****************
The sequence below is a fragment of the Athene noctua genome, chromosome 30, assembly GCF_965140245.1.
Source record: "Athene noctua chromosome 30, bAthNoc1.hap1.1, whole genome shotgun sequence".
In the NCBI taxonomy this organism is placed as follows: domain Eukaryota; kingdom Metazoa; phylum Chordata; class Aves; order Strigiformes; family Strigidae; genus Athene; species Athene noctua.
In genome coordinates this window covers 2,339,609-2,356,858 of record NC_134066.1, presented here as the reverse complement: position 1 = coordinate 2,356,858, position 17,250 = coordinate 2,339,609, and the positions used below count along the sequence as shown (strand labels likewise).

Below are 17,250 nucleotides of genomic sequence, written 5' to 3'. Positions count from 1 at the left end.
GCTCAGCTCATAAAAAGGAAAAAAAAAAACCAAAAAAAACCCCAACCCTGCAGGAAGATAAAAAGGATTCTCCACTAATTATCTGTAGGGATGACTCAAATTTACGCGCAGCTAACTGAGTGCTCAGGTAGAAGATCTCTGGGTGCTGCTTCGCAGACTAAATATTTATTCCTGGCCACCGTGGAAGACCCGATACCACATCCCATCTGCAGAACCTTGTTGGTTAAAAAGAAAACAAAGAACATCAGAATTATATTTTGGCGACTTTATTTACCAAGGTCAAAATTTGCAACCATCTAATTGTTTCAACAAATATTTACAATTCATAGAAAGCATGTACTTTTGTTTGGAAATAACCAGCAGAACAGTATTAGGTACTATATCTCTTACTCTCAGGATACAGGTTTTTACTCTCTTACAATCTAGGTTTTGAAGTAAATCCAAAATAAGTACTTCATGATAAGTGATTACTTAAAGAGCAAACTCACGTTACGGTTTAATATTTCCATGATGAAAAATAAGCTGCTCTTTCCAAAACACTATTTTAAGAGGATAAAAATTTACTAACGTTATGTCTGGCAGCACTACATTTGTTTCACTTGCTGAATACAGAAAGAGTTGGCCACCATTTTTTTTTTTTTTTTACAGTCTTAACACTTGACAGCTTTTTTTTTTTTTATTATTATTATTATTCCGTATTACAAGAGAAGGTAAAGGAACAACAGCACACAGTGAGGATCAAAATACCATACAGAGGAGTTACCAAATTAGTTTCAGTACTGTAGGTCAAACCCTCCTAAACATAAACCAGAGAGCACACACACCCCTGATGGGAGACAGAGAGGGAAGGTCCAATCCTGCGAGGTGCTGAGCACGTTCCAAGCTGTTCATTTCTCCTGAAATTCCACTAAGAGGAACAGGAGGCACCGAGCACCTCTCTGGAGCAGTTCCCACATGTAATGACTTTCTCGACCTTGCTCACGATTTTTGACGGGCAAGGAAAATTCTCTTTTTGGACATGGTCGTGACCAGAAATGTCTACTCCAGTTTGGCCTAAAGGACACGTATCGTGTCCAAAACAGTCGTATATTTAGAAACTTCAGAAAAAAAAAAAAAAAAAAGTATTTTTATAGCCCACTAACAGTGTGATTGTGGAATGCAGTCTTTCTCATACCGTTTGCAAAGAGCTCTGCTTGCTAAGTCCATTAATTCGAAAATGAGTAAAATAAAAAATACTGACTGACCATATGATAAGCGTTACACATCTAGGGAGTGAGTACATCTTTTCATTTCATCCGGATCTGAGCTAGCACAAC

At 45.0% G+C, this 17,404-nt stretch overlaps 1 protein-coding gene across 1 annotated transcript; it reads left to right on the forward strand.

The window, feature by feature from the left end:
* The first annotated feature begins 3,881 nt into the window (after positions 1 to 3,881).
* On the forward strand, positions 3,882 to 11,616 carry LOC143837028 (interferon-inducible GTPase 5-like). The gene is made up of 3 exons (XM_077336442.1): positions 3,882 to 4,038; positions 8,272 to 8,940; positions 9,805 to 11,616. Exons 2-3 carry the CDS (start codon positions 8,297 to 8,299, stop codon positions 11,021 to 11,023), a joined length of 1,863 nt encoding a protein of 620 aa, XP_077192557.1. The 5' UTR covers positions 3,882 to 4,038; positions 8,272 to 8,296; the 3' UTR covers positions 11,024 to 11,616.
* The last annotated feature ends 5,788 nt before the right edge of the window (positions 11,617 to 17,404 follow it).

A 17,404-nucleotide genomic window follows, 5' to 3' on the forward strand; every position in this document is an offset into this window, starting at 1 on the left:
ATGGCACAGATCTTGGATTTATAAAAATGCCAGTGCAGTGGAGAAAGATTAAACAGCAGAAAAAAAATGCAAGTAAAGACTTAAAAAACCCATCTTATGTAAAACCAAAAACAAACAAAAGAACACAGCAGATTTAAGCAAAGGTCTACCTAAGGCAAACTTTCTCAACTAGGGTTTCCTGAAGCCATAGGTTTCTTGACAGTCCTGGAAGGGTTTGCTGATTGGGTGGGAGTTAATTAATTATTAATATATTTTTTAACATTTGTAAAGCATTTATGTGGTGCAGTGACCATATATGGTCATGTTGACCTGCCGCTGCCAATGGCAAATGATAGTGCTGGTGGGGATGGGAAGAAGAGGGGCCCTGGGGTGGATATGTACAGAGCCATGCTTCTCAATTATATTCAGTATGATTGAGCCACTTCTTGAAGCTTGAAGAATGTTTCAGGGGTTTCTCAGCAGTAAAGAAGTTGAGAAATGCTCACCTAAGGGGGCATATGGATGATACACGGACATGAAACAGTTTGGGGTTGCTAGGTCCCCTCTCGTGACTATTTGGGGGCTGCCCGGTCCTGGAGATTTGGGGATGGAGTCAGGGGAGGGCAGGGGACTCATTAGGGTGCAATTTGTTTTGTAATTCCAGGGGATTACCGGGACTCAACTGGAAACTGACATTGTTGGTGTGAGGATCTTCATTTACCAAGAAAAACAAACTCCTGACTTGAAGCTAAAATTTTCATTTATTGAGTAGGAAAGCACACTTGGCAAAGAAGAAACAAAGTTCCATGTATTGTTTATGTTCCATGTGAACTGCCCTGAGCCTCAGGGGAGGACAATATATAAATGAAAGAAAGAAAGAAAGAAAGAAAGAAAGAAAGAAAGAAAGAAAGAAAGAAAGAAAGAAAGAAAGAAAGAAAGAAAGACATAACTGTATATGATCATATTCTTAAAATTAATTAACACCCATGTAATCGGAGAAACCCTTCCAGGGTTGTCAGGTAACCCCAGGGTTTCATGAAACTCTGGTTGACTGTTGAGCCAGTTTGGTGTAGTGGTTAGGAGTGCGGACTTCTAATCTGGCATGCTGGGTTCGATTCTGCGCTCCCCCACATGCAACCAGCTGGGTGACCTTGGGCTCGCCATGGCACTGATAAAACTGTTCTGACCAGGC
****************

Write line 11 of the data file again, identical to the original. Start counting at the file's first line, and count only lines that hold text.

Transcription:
* The last annotated feature ends 5,788 nt before the right edge of the window (positions 11,617 to 17,404 follow it).